ALBANY, N.Y. (WROC-TV) - Lawmakers in Albany are revisiting a sensitive subject on Monday – the right to die with the assistance of a physician.
The “aid in dying” legislation has been reintroduced after it failed to pass either chamber last year.
Susan Rahn, woman facing terminal cancer, returned to Albany to make her case for this bill to be passed.
"Pain has always been a very sensitive spot for me,” Rahn said. “I've already been on fentanyl, which is the highest narcotic you can be on and it didn't really work all that well for me, so I would like to have another option when my end of life arrives."
Some call it assisted suicide, and some call it medical aid in dying. Either way, it's an issue whose name is even controversial.
“This bill is not assisted suicide,” said Bonnie Edelstein, Albany director of Death with Dignity. “Suicide is something else entirely, and we're very sensitive to this language.”
Death with Dignity advocates distinguish suicide as when someone who could otherwise live chooses to die, usually because of mental illness.
Advocates were in Albany on Monday to reintroduce a bill that would allow mentally competent, terminally ill adults to end their own lives – a bill that's not sitting well with some local disability rights advocates.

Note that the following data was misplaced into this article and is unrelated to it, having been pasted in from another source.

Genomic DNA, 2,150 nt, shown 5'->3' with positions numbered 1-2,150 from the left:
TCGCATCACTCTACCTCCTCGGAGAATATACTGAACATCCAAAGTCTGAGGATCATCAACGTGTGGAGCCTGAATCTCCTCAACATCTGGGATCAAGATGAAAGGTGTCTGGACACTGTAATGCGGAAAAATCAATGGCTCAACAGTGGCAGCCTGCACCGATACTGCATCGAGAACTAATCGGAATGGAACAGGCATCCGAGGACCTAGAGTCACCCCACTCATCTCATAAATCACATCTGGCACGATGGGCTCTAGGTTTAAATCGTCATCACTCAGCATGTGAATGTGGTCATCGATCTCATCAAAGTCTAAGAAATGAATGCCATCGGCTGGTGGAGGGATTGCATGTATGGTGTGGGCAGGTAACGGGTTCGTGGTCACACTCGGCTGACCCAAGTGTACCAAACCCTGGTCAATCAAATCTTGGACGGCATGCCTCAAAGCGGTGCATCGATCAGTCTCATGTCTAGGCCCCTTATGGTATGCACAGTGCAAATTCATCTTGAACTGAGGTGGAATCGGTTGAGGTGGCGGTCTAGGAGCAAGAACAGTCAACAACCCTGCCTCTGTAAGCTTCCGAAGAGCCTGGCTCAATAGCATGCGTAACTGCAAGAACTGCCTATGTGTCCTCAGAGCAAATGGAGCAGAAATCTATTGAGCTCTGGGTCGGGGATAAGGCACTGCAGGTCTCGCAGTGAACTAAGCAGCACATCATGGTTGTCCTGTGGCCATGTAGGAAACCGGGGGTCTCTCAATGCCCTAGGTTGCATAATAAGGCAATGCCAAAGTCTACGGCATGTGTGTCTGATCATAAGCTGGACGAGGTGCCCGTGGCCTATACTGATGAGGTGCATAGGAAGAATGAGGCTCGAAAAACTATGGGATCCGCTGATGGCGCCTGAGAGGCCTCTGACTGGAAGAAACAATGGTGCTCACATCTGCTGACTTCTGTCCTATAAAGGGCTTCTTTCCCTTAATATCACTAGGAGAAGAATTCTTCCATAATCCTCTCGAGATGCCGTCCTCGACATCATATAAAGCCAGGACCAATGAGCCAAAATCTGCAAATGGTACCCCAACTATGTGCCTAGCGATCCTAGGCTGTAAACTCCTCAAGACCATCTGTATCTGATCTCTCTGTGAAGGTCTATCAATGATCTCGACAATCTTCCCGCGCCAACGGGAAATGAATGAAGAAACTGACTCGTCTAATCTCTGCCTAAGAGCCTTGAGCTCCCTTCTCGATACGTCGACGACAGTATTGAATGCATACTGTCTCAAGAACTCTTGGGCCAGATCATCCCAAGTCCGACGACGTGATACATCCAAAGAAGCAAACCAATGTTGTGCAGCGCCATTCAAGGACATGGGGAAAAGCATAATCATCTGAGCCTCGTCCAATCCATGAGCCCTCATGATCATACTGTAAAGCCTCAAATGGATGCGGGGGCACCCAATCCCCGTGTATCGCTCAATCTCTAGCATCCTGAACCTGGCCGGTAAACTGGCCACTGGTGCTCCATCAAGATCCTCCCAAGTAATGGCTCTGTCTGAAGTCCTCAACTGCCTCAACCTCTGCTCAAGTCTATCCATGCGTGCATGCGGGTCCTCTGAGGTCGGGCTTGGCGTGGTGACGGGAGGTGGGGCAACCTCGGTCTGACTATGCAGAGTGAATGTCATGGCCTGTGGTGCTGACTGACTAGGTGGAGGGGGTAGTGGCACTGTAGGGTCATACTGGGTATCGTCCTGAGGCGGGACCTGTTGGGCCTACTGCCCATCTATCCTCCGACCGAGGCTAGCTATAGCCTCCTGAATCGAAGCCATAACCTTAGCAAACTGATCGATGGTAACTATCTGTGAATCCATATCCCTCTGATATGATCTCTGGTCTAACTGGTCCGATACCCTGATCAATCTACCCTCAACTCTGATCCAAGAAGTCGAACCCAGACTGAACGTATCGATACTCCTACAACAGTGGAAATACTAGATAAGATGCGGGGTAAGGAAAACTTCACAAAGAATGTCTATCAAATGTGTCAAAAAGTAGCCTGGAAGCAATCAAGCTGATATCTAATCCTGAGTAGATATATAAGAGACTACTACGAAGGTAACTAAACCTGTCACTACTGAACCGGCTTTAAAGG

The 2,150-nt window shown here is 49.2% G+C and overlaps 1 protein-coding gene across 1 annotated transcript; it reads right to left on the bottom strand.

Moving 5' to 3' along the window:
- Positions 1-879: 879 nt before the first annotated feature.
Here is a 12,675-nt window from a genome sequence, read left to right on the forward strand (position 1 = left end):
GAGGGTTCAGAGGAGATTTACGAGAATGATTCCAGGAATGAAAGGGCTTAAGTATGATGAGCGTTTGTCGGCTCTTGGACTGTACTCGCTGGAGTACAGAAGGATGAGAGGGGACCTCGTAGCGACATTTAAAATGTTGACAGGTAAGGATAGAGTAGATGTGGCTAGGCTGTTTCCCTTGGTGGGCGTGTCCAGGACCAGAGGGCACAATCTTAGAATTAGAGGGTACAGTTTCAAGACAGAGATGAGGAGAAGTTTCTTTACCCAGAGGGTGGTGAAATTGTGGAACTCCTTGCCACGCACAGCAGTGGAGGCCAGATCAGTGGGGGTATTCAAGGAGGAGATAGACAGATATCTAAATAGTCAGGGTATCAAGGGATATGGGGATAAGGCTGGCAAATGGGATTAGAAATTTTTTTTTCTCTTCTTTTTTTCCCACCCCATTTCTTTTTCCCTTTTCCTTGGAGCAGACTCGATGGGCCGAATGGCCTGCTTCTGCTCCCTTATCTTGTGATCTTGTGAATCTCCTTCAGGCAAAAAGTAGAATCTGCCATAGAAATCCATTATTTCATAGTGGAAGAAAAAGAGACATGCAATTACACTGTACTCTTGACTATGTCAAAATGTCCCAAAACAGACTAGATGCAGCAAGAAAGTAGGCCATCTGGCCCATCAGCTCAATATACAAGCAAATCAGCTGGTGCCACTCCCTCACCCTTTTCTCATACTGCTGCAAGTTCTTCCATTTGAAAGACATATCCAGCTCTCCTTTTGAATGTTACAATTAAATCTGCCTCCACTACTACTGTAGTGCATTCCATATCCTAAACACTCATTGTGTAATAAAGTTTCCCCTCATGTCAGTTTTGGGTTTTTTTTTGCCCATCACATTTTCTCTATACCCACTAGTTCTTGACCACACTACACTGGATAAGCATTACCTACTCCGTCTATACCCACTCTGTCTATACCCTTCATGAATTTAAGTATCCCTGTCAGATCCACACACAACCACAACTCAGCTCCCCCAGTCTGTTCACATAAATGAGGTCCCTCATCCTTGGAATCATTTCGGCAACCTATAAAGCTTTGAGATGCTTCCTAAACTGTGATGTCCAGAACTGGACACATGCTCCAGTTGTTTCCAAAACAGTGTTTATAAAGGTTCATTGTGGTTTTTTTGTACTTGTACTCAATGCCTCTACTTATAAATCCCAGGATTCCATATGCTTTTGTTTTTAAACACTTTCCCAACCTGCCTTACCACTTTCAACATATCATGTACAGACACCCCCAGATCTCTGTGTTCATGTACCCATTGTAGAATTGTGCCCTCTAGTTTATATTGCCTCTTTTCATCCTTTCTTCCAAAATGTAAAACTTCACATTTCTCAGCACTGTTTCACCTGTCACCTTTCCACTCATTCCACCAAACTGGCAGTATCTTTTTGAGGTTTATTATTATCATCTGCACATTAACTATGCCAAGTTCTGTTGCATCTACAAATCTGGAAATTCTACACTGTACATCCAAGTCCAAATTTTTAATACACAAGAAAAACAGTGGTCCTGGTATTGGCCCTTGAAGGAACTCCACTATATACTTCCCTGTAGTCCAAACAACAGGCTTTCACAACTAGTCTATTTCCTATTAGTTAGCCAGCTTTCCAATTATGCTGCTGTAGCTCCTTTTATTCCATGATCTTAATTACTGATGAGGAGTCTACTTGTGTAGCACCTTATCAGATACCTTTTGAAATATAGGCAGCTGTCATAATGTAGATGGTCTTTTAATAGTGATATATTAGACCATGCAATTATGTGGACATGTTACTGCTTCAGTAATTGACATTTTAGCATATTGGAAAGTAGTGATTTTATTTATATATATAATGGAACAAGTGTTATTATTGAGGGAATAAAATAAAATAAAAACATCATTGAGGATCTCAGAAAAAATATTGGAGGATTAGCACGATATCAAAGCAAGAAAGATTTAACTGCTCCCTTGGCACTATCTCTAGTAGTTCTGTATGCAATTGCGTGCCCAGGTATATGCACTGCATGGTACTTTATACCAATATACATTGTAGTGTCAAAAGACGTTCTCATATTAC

“Our concern is that people who are already in a depressed state because of the cancer or other experiences they’re having, instead of receiving help to live, they’re being given help to die,” said Stephanie Woodward, of the Center for Disability Rights..
The bill would only apply to those who are expected to live fewer than 6 months, but Woodward says she fears the bill leaves room for issues to arise.
“Another fear is that people will be coerced or abused into assisted suicides,” she said.
Woodward says she believes the argument of preventing pain in the terminally ill is not a valid one.
“It’s not necessary, because we have enough pain treatment that no one should have to die in pain,” Woodward said.
But medical aid in dying advocates say that not all suffering can be relieved with medication, and that autonomy is a central issue – patients having the right to decide what they're comfortable enduring.
“If someone who knows they are dying is suffering in a way that cannot be relieved, which does happen,” said Edelstein. “We believe they should have the option to hasten their death.”
Advocates for End of Life Choices New York are also advocating for the bill, saying that the six other states with similar bills have shown that it works and is abuse free.
“I think it's unfortunate that there's opposition to the bill now,” said David Leven of End of Life Choices New York. “There was understandable opposition raised some 20 years ago, but now we have evidence from Oregon and Washington from over two decades.”
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